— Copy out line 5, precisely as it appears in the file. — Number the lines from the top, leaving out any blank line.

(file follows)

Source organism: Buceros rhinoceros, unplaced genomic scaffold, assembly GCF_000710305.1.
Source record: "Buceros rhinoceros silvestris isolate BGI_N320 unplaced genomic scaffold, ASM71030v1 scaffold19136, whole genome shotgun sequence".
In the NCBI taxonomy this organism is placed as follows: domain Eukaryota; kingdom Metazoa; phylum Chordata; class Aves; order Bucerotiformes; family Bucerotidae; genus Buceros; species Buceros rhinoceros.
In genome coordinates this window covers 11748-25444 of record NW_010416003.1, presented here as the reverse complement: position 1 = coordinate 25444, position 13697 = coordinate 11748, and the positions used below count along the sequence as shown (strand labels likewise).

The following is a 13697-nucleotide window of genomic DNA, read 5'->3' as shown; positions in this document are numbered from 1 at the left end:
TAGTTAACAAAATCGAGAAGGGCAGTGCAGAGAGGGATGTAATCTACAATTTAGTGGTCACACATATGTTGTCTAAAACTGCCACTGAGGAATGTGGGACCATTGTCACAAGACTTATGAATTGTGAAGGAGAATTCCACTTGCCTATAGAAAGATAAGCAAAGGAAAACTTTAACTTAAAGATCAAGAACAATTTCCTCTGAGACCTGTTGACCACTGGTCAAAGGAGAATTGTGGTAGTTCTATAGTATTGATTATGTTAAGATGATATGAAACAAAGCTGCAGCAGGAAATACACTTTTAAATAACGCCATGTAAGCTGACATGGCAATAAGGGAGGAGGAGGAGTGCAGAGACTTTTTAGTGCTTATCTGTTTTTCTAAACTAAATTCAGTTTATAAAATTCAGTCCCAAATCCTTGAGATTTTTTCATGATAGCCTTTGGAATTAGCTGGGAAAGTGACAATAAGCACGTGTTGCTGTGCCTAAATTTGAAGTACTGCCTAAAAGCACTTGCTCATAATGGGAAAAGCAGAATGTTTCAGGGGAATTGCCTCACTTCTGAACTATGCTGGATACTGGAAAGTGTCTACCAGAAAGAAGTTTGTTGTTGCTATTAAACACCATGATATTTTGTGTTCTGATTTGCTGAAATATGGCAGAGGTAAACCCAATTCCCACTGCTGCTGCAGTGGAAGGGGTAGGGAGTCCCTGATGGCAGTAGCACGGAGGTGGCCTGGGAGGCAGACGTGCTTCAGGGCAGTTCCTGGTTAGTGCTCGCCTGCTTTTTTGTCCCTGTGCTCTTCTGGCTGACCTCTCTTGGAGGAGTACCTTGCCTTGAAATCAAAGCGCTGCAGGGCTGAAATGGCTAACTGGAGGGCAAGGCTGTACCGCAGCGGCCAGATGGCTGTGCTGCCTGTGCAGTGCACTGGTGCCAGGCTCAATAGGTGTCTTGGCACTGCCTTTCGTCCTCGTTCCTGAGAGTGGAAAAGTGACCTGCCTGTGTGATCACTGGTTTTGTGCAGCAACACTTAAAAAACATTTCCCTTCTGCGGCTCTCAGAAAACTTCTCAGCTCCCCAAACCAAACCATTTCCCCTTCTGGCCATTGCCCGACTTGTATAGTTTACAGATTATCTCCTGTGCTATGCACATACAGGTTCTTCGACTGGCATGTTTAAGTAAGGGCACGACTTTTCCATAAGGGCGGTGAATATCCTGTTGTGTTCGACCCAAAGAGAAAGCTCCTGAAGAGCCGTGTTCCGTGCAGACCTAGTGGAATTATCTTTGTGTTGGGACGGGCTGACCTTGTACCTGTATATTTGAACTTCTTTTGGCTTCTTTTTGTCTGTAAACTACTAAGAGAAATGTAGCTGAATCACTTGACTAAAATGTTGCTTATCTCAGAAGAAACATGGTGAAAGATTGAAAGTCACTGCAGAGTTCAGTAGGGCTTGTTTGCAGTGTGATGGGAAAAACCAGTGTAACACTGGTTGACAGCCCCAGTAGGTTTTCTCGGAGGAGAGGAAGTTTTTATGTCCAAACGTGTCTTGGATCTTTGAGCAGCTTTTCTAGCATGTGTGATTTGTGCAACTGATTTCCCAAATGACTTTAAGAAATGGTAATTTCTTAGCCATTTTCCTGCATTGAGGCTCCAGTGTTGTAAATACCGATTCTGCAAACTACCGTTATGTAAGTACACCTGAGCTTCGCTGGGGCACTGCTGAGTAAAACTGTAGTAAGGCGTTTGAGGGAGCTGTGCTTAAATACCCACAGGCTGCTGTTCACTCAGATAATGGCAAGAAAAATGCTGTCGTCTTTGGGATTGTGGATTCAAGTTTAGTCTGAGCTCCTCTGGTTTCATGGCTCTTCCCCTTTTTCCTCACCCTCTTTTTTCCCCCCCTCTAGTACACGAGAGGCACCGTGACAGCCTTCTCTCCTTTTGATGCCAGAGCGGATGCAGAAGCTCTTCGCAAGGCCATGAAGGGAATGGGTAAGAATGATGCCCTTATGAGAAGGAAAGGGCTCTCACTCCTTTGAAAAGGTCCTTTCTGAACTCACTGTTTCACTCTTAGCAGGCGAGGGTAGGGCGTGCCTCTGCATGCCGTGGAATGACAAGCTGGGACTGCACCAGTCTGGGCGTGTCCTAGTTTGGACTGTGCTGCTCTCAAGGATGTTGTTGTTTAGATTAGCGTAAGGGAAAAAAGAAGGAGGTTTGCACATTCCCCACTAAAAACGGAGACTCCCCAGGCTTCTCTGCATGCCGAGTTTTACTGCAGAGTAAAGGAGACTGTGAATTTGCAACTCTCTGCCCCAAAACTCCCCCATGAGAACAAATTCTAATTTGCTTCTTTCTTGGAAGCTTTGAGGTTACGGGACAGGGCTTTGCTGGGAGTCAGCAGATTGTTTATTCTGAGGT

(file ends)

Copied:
The following is a 13697-nucleotide window of genomic DNA, read 5'->3' as shown; positions in this document are numbered from 1 at the left end: